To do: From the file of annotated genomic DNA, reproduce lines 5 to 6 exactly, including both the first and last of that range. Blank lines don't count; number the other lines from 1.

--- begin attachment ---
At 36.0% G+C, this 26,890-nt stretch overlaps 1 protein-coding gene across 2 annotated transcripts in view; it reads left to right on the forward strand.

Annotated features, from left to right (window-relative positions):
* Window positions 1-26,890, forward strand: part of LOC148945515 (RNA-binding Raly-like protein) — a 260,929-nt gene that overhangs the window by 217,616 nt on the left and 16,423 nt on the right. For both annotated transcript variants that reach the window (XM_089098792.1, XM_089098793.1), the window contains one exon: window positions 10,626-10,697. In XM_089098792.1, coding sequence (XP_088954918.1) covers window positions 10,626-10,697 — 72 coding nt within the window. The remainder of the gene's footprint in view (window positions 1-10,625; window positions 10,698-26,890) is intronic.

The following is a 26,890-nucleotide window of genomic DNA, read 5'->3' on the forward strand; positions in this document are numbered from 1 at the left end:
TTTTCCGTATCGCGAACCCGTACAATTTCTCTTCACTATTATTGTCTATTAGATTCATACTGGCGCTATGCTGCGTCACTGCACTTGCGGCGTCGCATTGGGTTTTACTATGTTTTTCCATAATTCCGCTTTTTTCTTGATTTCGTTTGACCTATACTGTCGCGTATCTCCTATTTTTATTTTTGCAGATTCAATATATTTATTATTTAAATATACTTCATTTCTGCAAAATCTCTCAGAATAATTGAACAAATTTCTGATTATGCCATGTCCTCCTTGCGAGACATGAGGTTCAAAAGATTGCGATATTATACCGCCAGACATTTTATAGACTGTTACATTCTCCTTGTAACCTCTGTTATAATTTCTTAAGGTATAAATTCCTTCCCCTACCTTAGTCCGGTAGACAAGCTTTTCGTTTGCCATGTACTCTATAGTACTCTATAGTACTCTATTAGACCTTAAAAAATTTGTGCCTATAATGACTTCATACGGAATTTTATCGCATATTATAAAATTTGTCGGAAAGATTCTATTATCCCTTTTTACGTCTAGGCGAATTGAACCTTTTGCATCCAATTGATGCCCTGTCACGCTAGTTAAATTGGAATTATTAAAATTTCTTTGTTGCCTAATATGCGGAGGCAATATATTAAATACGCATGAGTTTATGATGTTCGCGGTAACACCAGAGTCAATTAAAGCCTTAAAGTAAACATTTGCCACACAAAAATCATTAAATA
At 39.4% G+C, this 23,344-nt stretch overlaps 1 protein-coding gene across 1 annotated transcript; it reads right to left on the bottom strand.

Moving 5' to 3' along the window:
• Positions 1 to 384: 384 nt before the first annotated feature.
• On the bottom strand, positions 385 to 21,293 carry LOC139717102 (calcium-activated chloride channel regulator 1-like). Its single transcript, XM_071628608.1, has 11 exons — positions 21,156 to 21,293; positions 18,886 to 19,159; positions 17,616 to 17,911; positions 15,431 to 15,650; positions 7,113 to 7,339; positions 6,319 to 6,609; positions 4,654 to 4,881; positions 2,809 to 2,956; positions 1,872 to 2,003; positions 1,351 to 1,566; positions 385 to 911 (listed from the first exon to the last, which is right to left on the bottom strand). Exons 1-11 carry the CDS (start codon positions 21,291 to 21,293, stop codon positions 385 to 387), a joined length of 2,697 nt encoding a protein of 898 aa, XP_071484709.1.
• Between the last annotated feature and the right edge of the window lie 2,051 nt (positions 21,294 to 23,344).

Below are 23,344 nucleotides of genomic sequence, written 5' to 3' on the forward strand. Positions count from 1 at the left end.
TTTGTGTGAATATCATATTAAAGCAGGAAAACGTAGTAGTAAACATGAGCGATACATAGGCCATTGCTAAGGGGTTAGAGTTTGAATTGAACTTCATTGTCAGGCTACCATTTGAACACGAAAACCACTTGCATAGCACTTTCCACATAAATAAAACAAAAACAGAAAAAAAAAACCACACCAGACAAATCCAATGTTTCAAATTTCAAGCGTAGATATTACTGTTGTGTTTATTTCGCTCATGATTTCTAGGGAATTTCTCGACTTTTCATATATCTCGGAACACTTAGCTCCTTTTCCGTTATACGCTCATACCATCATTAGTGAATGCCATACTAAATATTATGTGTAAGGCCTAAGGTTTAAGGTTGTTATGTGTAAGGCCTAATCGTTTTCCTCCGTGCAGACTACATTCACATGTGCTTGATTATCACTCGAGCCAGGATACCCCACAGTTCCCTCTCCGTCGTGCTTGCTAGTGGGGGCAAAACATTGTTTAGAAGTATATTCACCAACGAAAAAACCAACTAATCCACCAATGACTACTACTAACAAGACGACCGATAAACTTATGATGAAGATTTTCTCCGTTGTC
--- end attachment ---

TTTTCCGTATCGCGAACCCGTACAATTTCTCTTCACTATTATTGTCTATTAGATTCATACTGGCGCTATGCTGCGTCACTGCACTTGCGGCGTCGCATTGGGTTTTACTATGTTTTTCCATAATTCCGCTTTTTTCTTGATTTCGTTTGACCTATACTGTCGCGTATCTCCTATTTTTATTTTTGCAGATTCAATATATTTATTATTTAAATATACTTCATTTCTGCAAAATCTCTCAGAATAATTGAACAAATTTCTGATTATGCCATGTCCTCCTTGCGAGACATGAGGTTCAAAAGATTGCGATATTATACCGCCAGACATTTTATAGACTGTTACATTCTCCTTGTAACCTCTGTTATAATTTCTTAAGGTATAAATTCCTTCCCCTACCTTAGTCCGGTAGACAAGCTTTTCGTTTGCCATGTACTCTATAGTACTCTATAGTACTCTATTAGACCTTAAAAAATTTGTGCCTATAATGACTTCATACGGAATTTTATCGCATATTATAAAATTTGTCGGAAAGATTCTATTATCCCTTTTTACGTCTAGGCGAATTGAACCTTTTGCATCCAATTGATGCCCTGTCACGCTAGTTAAATTGGAATTATTAAAATTTCTTTGTTGCCTAATATGCGGAGGCAATATATTAAATACGCATGAGTTTATGATGTTCGCGGTAACACCAGAGTCAATTAAAGCCTTAAAGTAAACATTTGCCACACAAAAATCATTAAATA
At 39.4% G+C, this 23,344-nt stretch overlaps 1 protein-coding gene across 1 annotated transcript; it reads right to left on the bottom strand.